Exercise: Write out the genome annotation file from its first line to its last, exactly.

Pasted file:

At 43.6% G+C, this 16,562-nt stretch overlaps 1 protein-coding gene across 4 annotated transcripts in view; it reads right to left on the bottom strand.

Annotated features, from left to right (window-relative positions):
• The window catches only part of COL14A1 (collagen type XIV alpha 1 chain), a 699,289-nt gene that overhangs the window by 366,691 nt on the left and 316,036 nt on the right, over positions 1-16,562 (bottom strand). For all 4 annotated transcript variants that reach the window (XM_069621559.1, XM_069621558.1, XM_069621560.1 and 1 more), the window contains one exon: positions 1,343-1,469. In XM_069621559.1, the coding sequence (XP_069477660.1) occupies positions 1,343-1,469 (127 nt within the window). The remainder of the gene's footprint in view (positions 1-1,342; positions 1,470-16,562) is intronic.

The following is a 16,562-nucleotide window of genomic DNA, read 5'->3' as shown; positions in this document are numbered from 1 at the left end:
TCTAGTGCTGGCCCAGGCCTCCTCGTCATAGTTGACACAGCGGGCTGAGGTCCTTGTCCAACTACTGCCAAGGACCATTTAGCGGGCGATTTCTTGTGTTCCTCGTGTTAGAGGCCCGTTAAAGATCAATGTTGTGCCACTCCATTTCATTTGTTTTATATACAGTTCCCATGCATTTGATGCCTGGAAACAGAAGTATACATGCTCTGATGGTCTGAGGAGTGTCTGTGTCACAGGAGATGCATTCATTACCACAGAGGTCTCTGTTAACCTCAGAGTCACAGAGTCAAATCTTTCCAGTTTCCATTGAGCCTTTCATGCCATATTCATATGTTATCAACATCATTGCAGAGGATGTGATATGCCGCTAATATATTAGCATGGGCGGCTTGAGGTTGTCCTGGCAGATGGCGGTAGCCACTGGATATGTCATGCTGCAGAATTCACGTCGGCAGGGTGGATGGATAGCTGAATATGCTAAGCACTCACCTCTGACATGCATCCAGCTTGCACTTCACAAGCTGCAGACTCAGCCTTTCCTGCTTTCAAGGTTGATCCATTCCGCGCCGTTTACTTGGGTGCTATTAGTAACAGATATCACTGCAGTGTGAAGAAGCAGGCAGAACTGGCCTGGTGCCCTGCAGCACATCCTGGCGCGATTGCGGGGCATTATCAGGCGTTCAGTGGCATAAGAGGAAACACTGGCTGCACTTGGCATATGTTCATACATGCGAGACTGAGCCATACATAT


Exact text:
At 43.6% G+C, this 16,562-nt stretch overlaps 1 protein-coding gene across 4 annotated transcripts in view; it reads right to left on the bottom strand.

Annotated features, from left to right (window-relative positions):
• The window catches only part of COL14A1 (collagen type XIV alpha 1 chain), a 699,289-nt gene that overhangs the window by 366,691 nt on the left and 316,036 nt on the right, over positions 1-16,562 (bottom strand). For all 4 annotated transcript variants that reach the window (XM_069621559.1, XM_069621558.1, XM_069621560.1 and 1 more), the window contains one exon: positions 1,343-1,469. In XM_069621559.1, the coding sequence (XP_069477660.1) occupies positions 1,343-1,469 (127 nt within the window). The remainder of the gene's footprint in view (positions 1-1,342; positions 1,470-16,562) is intronic.

The following is a 16,562-nucleotide window of genomic DNA, read 5'->3' as shown; positions in this document are numbered from 1 at the left end:
TCTAGTGCTGGCCCAGGCCTCCTCGTCATAGTTGACACAGCGGGCTGAGGTCCTTGTCCAACTACTGCCAAGGACCATTTAGCGGGCGATTTCTTGTGTTCCTCGTGTTAGAGGCCCGTTAAAGATCAATGTTGTGCCACTCCATTTCATTTGTTTTATATACAGTTCCCATGCATTTGATGCCTGGAAACAGAAGTATACATGCTCTGATGGTCTGAGGAGTGTCTGTGTCACAGGAGATGCATTCATTACCACAGAGGTCTCTGTTAACCTCAGAGTCACAGAGTCAAATCTTTCCAGTTTCCATTGAGCCTTTCATGCCATATTCATATGTTATCAACATCATTGCAGAGGATGTGATATGCCGCTAATATATTAGCATGGGCGGCTTGAGGTTGTCCTGGCAGATGGCGGTAGCCACTGGATATGTCATGCTGCAGAATTCACGTCGGCAGGGTGGATGGATAGCTGAATATGCTAAGCACTCACCTCTGACATGCATCCAGCTTGCACTTCACAAGCTGCAGACTCAGCCTTTCCTGCTTTCAAGGTTGATCCATTCCGCGCCGTTTACTTGGGTGCTATTAGTAACAGATATCACTGCAGTGTGAAGAAGCAGGCAGAACTGGCCTGGTGCCCTGCAGCACATCCTGGCGCGATTGCGGGGCATTATCAGGCGTTCAGTGGCATAAGAGGAAACACTGGCTGCACTTGGCATATGTTCATACATGCGAGACTGAGCCATACATAT